Understanding insults

When I was growing up in New Jersey, trading insults was part of making your way through the middle school: “If they put your brain on the edge of a razor blade, it would look like a BB rolling down
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When I was growing up in New Jersey, trading insults was part of making your way through the middle school: “If they put your brain on the edge of a razor blade, it would look like a BB rolling down a four-lane highway.” “His parents used to put a pork chop around his neck to get the dog to play with him.” “If you could teach him to stand still, you could use him for a doorstop.” It was wordplay, imagery, and linguistic sparring—a show for an audience. Later, I learned about Shakespearean insults (“Thy tongue outvenoms all the worms of Nile”), along with those of Winston Churchill (who described Clement Atlee as “A modest man, who has much to be modest about”), Oscar Wilde (who said of Henry James that he “writes fiction as if it were a painful duty”) and Dorothy Parker (who described the novice actress Katharine Hepburn as running “the gamut of emotions from A to B”). I learned about the tradition of flyting, about the dozens and roasting, and about trash talking in sports. At the. . .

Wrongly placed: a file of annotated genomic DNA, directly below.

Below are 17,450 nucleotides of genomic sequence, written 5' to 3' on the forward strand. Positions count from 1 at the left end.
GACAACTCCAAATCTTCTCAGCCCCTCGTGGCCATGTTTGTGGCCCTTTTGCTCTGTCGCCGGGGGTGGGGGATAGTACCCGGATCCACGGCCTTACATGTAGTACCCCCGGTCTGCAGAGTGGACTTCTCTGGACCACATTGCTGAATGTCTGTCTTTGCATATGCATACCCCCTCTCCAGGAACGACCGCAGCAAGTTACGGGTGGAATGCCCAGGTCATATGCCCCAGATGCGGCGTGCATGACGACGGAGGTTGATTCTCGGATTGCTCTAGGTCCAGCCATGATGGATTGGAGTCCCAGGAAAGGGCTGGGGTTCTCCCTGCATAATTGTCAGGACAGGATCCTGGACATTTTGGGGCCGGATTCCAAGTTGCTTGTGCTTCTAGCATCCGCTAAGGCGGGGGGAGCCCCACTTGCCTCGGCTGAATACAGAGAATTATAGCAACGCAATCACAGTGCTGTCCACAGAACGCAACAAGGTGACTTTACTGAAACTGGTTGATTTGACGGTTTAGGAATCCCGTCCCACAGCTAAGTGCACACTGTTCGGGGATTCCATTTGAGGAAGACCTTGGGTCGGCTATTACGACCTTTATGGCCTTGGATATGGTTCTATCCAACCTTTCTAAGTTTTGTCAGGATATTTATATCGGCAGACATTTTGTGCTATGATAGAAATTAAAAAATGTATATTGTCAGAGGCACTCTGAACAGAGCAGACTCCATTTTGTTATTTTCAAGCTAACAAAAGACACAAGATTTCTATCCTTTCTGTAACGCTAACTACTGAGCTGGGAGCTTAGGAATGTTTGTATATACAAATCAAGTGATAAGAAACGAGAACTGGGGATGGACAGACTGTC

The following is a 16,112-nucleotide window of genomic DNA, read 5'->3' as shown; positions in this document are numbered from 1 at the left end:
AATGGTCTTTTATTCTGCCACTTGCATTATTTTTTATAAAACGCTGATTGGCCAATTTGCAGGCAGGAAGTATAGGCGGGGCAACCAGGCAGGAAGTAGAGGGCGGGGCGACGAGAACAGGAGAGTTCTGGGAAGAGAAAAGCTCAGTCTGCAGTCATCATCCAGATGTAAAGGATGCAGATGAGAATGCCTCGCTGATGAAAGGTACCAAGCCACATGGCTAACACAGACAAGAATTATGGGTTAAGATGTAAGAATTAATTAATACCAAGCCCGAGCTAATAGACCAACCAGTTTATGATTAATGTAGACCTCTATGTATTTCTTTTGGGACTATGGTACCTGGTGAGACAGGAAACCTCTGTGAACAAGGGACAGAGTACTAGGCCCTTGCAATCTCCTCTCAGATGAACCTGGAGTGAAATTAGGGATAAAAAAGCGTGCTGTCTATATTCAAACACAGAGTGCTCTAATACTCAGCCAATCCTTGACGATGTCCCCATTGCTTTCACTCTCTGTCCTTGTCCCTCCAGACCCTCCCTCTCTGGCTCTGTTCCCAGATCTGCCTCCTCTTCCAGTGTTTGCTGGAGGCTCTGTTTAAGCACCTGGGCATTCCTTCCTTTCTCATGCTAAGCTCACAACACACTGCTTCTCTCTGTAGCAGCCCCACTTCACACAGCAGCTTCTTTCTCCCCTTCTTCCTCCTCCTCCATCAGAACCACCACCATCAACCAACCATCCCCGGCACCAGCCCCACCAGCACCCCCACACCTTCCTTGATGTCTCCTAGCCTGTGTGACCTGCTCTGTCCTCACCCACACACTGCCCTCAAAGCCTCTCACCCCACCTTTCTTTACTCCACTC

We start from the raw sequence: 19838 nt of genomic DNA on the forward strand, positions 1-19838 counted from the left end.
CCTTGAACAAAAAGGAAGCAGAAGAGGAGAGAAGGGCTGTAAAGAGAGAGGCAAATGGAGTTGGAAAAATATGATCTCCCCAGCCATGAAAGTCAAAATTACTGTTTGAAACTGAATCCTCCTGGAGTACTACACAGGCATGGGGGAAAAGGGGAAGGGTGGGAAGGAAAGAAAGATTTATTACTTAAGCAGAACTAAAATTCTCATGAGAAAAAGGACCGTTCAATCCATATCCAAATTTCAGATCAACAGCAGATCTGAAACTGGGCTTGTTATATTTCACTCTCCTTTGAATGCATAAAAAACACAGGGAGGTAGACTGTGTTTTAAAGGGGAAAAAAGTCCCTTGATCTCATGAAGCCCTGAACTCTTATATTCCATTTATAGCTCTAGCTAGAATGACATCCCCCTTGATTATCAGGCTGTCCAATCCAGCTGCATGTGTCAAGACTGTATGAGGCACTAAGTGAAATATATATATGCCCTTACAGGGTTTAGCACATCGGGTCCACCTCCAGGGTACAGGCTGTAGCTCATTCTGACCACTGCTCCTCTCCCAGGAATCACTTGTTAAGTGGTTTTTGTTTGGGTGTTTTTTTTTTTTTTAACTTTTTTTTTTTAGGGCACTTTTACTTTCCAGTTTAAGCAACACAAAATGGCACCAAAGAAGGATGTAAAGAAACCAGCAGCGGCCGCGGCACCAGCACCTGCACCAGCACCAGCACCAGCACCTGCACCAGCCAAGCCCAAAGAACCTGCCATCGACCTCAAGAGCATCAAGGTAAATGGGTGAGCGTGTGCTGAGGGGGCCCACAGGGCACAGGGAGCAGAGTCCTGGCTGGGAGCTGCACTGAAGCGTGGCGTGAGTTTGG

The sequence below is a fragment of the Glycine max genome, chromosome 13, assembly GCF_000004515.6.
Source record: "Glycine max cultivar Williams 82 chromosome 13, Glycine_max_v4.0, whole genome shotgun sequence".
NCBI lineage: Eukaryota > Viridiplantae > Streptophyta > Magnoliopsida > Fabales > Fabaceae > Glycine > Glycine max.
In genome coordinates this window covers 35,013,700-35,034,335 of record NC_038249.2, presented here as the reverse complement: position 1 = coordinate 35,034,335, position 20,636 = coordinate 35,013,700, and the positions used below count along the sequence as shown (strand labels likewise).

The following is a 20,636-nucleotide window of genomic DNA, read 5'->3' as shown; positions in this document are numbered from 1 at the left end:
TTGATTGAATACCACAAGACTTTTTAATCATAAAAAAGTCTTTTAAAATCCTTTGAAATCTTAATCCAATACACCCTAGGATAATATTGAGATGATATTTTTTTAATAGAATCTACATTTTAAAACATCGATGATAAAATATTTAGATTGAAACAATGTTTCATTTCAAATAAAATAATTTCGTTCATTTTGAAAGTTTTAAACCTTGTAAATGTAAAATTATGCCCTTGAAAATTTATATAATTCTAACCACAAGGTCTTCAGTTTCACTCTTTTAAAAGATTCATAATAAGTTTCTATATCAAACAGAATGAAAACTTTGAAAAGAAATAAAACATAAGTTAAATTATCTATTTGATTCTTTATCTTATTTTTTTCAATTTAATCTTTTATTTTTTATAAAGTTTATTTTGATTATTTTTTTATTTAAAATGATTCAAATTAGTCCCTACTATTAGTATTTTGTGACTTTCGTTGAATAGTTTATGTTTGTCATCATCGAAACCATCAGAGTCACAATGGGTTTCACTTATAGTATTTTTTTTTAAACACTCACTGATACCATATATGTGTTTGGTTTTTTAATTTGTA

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News source: Linguistics – OUPblog

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